Jaguar Land Rover starts classic works to restore historic cars

Jaguar Land Rover opened a new facility in Coventry, England, to service the manufacturer’s classic cars. June 14, the opening date, also marks the 64th anniversary of Jaguar’s Le Mans win in a C-type driven by Duncan Hamilton and Tony Rolt in 1953, the first victory for a disc-braked car at the circuit.

Le Mans-winning C-type, D-type, and XJR-9 race cars from the Jaguar Heritage Trust, located at the British Motor Museum in Gaydon, were present at the opening.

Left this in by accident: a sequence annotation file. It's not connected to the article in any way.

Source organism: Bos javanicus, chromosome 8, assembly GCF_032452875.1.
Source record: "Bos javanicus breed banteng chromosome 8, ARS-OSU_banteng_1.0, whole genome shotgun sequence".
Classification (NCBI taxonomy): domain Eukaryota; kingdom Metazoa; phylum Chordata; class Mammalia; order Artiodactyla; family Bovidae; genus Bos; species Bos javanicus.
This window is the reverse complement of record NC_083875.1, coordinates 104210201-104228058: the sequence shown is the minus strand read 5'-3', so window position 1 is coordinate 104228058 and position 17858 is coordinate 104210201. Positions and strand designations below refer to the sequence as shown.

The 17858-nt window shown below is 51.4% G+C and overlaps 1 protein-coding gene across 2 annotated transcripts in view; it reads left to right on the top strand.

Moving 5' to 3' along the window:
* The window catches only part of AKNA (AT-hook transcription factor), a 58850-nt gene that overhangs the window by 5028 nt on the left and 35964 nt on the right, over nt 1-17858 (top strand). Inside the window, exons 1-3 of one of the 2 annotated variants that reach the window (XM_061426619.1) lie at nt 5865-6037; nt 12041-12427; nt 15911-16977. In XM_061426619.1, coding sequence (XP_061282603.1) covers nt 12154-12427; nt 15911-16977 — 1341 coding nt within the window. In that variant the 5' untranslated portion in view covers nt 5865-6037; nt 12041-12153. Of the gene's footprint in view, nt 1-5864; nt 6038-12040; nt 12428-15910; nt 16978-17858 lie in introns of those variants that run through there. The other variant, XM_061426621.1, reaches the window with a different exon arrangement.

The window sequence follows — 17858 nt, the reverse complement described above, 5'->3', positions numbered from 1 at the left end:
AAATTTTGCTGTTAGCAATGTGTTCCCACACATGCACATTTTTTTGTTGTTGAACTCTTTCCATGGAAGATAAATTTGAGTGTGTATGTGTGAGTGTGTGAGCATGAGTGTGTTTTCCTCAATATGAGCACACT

The premises make space for a total of 480 cars

Jaguar Land Rover Classic Works’ new 150,000-square-foot facility has 54 individual workshop bays and strip down areas to service vehicles in addition to a dedicated engine shop. The premises make space for a total of 480 cars.

Andy Wallace, who drove the Le Mans-winning XJR-9 in 1988, is the chief test driver for the facility. His role is to give the final assessment on cars before they are returned to clients.

1957 D-type cars, which placed 1st, 2nd, 3rd, and 4th, will embark on a road tour this summer following the Classic Works’ opening.

They’ll begin in Coventry and make their way down to Hampton Court Palace for the Concours of Elegance, held September 1-3.

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